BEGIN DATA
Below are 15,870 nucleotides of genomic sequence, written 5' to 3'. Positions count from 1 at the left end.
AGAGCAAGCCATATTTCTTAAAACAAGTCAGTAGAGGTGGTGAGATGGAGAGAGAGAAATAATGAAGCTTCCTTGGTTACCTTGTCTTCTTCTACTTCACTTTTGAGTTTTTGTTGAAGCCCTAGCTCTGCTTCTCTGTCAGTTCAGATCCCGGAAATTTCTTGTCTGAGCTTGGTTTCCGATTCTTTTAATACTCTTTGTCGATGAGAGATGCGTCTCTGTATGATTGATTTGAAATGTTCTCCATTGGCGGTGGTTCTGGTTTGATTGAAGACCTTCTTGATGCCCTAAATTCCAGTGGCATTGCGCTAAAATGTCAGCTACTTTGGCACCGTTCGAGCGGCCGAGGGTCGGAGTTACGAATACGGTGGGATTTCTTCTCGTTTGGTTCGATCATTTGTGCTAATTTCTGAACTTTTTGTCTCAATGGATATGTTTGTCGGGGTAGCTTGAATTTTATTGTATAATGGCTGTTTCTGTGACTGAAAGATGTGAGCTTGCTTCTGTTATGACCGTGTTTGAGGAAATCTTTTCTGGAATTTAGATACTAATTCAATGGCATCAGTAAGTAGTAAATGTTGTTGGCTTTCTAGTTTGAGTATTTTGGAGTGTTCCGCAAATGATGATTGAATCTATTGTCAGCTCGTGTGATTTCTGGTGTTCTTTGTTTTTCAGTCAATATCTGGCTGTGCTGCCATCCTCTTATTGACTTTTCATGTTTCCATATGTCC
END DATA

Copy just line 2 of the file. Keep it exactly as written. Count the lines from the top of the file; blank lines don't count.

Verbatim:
AGAGCAAGCCATATTTCTTAAAACAAGTCAGTAGAGGTGGTGAGATGGAGAGAGAGAAATAATGAAGCTTCCTTGGTTACCTTGTCTTCTTCTACTTCACTTTTGAGTTTTTGTTGAAGCCCTAGCTCTGCTTCTCTGTCAGTTCAGATCCCGGAAATTTCTTGTCTGAGCTTGGTTTCCGATTCTTTTAATACTCTTTGTCGATGAGAGATGCGTCTCTGTATGATTGATTTGAAATGTTCTCCATTGGCGGTGGTTCTGGTTTGATTGAAGACCTTCTTGATGCCCTAAATTCCAGTGGCATTGCGCTAAAATGTCAGCTACTTTGGCACCGTTCGAGCGGCCGAGGGTCGGAGTTACGAATACGGTGGGATTTCTTCTCGTTTGGTTCGATCATTTGTGCTAATTTCTGAACTTTTTGTCTCAATGGATATGTTTGTCGGGGTAGCTTGAATTTTATTGTATAATGGCTGTTTCTGTGACTGAAAGATGTGAGCTTGCTTCTGTTATGACCGTGTTTGAGGAAATCTTTTCTGGAATTTAGATACTAATTCAATGGCATCAGTAAGTAGTAAATGTTGTTGGCTTTCTAGTTTGAGTATTTTGGAGTGTTCCGCAAATGATGATTGAATCTATTGTCAGCTCGTGTGATTTCTGGTGTTCTTTGTTTTTCAGTCAATATCTGGCTGTGCTGCCATCCTCTTATTGACTTTTCATGTTTCCATATGTCC